There is some code on GitHub that I would like to use. The repository has no public declaration of license that I can find. But this particular project has over 200 forks and is a pretty active history of public issues and pull requests. There is one issue opened by someone else requesting a license be added, but with no useful responses.

The repository has no public declaration of license that I can find. Given the nature of e-commerce (in context), it seems likely that many are using this product in a commercial capacity. But in general, are there any safe assumptions that I can make about my right to use/modify/sell or contribute to this software?

This is a canonical question. New questions asking effectively the same thing as this question may be closed as a duplicate of it.

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    Related question: Is my code FLOSS just because it is published it on GitHub?
    – unor
    Jul 1, 2017 at 18:26
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    This particular project has a commit history between 2008 and 2012, only three contributors (one mostly, not identified as a GitHub account). It has many opened issues / PRs but no one from the project seem to have ever answered to any of them. I don't call this "a pretty active history of public issues and pull requests". I wouldn't even be confident that this project was uploaded with the permission of the original author.
    – Zimm i48
    Aug 21, 2017 at 13:45
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    This comment sums it up perfectly: github.com/organicinternet/magento-configurable-simple/pull/…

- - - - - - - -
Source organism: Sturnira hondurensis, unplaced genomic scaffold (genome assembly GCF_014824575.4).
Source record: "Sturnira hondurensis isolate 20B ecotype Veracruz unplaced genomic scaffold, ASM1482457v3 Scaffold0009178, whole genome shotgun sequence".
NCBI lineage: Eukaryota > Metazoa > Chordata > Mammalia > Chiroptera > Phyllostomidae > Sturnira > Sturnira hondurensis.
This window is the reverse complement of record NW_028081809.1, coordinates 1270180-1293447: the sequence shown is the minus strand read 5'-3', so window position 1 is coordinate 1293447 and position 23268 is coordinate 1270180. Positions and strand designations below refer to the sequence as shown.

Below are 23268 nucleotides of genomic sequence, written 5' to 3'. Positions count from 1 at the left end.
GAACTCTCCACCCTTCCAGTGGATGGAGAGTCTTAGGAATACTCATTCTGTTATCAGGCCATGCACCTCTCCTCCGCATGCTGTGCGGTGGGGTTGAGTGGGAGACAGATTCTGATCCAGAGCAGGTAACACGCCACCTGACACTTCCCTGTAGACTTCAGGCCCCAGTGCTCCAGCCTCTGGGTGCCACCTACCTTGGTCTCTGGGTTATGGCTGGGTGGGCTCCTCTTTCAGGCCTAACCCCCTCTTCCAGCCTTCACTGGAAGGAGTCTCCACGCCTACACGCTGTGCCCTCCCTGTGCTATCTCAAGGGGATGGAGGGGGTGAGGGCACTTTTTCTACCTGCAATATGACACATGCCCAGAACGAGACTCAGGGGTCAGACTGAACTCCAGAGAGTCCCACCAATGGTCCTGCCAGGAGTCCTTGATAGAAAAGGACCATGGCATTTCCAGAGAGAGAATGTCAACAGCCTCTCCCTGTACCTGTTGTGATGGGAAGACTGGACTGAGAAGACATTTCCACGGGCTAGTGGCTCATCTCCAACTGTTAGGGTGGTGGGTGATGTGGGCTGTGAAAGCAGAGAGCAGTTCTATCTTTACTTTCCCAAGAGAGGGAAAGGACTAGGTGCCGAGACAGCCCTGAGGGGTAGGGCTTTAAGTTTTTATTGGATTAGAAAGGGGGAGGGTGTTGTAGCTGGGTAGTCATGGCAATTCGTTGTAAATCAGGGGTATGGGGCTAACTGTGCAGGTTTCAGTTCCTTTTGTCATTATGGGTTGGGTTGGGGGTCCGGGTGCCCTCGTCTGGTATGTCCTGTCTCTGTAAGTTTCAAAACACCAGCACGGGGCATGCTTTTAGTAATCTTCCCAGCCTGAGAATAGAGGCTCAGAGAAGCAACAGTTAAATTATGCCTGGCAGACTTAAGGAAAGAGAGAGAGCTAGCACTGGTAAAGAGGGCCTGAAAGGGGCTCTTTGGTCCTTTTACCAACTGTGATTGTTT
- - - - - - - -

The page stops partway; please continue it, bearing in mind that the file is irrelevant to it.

– S.S. Anne
    Jun 3, 2019 at 11:12
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    At some point, someone submitted a pull request adding the MIT license information - I hope the project author knew what they were doing by accepting it. I guess the license would be invalid if it turns out that others who already contributed did not agree to the license change? Dec 12, 2019 at 19:08
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    That is a different project, though.
    – kojiro
    Jun 16, 2020 at 18:21

2 Answers 2


If a repository has no license, then all rights are reserved and it is not Open Source or Free. You cannot modify or redistribute this code without explicit permission from the copyright holder.

I'm unsure of the legal implications of actually pulling the source local and building/using the software privately though. Perhaps someone else can chime in on that.

From GitHub's licensing help page:

You're under no obligation to choose a license. However, without a license, the default copyright laws apply, meaning that you retain all rights to your source code and no one may reproduce, distribute, or create derivative works from your work. If you're creating an open source project, we strongly encourage you to include an open source license. The Open Source Guide provides additional guidance on choosing the correct license for your project.

Note: If you publish your source code in a public repository on GitHub, according to the Terms of Service, other GitHub users have the right to view and fork your repository within the GitHub site. If you have already created a public repository and no longer want users to have access to it, you can make your repository private. When you convert a public repository to a private repository, existing forks or local copies created by other users will still exist.

In short, the only thing you can safely assume is that you have no rights to do anything at all with this code. In the particular case of GitHub, you can fork the repository and view the code, but nothing more.

Being it's entirely possible that the owner doesn't realize any of this, I left a comment on the repo alerting them to the situation and pointing back to this Q & A.

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    Comments are not for extended discussion; this conversation has been moved to chat.
    – ArtOfCode
    Aug 26, 2015 at 20:46
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    In the strictest sense, does that mean that I also wouldn't have the right to run it? Proprietary software explicitly grants this right within its terms, so what's the default?
    – WhyNotHugo
    Jul 3, 2020 at 18:20